David Ford: Justice Department facing £47m cuts
Justice Minister David Ford has said his department is facing a budget shortfall of at least £47m, once further cuts are brought in in October.
Mr Ford blamed the shortfall on the ongoing dispute between the DUP and Sinn Féin about welfare reform.
Last week, it was confirmed that Stormont departments, excluding health and education, were to have their budgets cut by a total of £78m.
It was revealed the Justice Department would face the biggest cut - £22m.
However, Mr Ford said that figure - from the June (budget) monitoring round - was only the beginning.
Finance Minister Simon Hamilton also warned that further cuts, amounting to £87m, would be required in October if a deal on welfare reform was not agreed.
"The reality is that the June monitoring round, which of course didn't happen until July, was a deceit because there was an acknowledgement that there would be further significant cuts to be made in October," Mr Ford said said.
"The reality is the Department of Justice is probably facing cuts in the region of £47m as a minimum, that's 4.4% of our budget."
Mr Ford said the cuts would have a severe effect on the work of his department.
"On the 3rd of July the chief constable spoke to the Policing Board about what was then seen as the potential of 2.9% cuts, not 4.4%, and he said that would directly impact on keeping people safe, it would directly impact on police recruitment," he said.
"That is the reality of what is happening and that is because of a fix between the DUP and Sinn Féin, brought about by Sinn Féin's unwillingness to accept the reality of welfare reform and the DUP's unwillingness to produce a realistic budget in the face of that."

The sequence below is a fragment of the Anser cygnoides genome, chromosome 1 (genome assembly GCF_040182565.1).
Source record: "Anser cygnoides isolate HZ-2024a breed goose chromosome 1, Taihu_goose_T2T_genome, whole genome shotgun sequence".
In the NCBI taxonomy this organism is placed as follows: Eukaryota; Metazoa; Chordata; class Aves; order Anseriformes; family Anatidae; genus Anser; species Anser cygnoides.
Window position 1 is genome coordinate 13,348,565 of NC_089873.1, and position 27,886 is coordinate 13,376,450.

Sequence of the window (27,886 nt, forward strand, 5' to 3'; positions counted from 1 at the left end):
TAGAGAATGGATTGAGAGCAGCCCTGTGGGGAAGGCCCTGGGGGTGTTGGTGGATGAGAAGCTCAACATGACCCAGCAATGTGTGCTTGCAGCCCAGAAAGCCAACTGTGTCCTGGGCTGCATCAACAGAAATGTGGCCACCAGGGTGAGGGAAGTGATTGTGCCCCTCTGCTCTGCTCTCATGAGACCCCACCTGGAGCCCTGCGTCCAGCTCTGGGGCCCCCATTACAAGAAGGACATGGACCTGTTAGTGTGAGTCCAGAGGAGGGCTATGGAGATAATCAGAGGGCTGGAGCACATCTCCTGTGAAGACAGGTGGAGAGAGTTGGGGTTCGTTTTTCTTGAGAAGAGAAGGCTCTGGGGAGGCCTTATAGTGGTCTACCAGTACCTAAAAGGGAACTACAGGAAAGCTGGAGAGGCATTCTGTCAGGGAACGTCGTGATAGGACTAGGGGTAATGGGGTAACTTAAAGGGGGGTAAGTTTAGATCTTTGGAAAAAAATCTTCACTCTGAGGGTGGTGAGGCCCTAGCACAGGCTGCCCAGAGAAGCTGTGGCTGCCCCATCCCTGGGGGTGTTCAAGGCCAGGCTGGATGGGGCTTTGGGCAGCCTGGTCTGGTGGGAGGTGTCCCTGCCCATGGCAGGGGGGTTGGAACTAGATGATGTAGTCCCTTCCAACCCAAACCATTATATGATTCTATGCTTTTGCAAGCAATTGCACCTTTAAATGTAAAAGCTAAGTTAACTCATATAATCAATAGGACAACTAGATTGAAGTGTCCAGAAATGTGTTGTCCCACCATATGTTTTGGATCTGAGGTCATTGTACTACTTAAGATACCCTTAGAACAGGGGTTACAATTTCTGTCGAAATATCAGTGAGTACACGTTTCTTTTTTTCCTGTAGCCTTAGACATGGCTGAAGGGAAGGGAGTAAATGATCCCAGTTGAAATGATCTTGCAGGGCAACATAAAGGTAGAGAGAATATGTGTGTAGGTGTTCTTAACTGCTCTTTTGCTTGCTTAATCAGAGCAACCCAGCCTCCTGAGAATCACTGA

Deputy Chief Constable Alistair Finlay said the police would, "discuss a range of proposals and options with the Policing Board to progress what areas will be affected by these significant budget cuts".
"Our immediate priority will be to keep people safe and I would like to reassure our communities we will make every effort to prevent cuts to frontline service delivery."
The Police Federation (PFNI), which represents rank-and-file officers, called for a rethink by the executive.
Its chairman, Terry Spence, said: "Policing cannot shoulder a cutback of this magnitude. We are already understaffed with a shortfall of some 1,000 officers. That situation can only deteriorate further if the PSNI is told to implement these draconian cutbacks".
Northern Ireland is being penalised by the Treasury for not endorsing welfare reforms passed by Westminster in February 2013.
Sinn Féin has led the opposition to the reforms.
On Wednesday, Regional Development Minister Danny Kennedy said that tens of thousands of street lights could be out across Northern Ireland over the winter due to budget cuts to his department.